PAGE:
Pulitzer Prize Awardees for Fiction

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To Kill a Mockingbird (1960)

Written by Harper Lee

Featuring some of the most memorable characters in literary history—attorney Atticus Finch, his children Scout and Jem, and of course Boo Radley—To Kill a Mockingbird is the indelible story of race, class, and growing up in the Deep South of the 1930s.

"Shoot all the bluejays you want, if you can hit 'em, but remember it's a sin to kill a mockingbird."

A lawyer's advice to his children as he defends the real mockingbird of Harper Lee's classic novel—a black man charged with the rape of a white girl. Through the young eyes of Scout and Jem Finch, Harper Lee explores with rich humor and unswerving honesty the irrationality of adult attitudes toward race and class in the Deep South of the 1930s. The conscience of a town steeped in prejudice, violence, and hypocrisy is pricked by the stamina and quiet heroism of one man's struggle for justice—but the weight of history will only tolerate so much.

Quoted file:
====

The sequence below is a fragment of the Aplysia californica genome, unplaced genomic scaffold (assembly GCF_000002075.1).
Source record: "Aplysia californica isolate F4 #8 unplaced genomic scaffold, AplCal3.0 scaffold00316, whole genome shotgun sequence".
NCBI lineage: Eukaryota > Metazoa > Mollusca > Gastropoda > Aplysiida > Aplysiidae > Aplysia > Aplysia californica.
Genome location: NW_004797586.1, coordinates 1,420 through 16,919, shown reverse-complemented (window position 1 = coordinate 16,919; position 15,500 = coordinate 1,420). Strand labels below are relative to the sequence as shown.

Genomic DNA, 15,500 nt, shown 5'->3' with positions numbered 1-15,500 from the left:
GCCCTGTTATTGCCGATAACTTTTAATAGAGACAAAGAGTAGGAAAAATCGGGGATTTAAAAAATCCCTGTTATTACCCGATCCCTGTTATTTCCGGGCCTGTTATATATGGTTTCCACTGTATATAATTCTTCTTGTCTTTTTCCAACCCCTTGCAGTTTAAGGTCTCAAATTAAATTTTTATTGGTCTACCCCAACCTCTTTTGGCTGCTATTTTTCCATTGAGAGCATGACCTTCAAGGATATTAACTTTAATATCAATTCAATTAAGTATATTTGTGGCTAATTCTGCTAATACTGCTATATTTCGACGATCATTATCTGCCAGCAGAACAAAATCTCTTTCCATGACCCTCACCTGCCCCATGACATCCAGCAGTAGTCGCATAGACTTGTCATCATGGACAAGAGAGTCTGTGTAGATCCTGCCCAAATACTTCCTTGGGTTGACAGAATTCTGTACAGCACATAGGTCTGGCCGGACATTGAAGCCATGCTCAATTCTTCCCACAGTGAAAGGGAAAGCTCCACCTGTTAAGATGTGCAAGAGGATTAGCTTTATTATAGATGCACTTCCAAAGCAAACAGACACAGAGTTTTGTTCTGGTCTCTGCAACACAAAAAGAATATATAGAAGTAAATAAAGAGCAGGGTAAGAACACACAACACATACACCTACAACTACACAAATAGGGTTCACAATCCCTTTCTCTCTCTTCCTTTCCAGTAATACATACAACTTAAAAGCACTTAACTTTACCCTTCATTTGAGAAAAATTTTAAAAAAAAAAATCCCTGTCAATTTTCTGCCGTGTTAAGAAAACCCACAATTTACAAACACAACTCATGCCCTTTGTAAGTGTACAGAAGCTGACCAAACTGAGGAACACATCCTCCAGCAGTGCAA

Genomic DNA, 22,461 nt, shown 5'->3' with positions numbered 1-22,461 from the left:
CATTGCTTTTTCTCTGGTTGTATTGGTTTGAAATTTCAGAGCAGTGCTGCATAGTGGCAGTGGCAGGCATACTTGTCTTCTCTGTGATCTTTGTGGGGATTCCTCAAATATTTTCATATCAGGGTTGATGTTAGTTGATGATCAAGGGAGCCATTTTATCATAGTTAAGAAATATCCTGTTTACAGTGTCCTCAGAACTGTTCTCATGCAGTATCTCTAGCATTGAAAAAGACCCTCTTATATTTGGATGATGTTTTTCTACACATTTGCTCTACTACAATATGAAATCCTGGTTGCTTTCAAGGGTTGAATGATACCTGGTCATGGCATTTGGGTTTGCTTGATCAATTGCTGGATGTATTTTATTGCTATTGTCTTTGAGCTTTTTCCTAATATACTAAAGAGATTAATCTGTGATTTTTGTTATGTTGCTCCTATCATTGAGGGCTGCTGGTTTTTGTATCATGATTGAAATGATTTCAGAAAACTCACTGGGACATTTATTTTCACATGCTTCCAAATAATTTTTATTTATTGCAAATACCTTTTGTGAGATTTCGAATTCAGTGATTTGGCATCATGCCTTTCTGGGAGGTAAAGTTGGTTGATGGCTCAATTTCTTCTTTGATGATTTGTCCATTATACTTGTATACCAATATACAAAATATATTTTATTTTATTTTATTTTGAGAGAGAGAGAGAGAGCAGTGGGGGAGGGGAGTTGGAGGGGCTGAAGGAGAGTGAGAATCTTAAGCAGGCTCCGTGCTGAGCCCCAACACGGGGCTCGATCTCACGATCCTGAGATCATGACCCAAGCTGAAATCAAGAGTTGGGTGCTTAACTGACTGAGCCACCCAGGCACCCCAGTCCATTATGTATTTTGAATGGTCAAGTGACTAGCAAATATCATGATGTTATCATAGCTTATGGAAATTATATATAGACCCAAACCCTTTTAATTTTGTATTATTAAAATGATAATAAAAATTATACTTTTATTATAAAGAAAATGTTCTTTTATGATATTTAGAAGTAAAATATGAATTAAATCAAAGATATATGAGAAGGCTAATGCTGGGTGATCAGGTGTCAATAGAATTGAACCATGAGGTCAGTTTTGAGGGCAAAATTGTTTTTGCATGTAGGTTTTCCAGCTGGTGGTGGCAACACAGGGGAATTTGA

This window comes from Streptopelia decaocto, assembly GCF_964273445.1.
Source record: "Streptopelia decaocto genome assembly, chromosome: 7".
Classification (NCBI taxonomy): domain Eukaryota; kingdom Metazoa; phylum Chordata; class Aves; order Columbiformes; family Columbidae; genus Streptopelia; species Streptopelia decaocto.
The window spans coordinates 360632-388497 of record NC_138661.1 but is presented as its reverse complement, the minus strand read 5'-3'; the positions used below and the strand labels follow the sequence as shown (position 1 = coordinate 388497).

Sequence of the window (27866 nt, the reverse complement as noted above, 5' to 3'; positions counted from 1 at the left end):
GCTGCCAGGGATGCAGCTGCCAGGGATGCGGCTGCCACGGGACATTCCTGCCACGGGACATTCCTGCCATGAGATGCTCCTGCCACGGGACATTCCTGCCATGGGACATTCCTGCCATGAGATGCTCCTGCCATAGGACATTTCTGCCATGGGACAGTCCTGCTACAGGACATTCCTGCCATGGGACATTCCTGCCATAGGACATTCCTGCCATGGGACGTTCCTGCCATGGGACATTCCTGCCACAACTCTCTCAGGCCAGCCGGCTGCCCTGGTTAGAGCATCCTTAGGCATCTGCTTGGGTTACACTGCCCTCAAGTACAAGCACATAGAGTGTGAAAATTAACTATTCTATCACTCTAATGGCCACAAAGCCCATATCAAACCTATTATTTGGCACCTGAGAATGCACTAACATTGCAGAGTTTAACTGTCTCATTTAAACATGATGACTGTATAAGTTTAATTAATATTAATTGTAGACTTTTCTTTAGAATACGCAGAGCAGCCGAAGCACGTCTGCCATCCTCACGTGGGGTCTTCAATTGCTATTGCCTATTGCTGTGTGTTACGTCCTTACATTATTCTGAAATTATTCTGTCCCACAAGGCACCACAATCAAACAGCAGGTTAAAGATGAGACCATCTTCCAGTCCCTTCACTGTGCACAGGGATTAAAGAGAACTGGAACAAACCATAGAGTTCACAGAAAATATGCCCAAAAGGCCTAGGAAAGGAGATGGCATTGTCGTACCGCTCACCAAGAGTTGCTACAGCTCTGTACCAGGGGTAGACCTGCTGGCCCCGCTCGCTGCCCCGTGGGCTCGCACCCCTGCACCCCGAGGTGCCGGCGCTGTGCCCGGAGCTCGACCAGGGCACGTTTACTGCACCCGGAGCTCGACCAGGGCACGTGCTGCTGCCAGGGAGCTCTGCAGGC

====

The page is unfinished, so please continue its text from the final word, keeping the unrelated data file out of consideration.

One of the best-loved stories of all time, To Kill a Mockingbird has earned many distinctions since its original publication in 1960. It won the Pulitzer Prize in 1961, has been translated into more than forty languages, sold more than thirty million copies worldwide, and made into an Academy Award-winning film, also a classic. It was also named the best novel of the twentieth century by librarians across the country. (Copyright © Harper. All rights reserved.)

Source:  HarperCollins Publishers.

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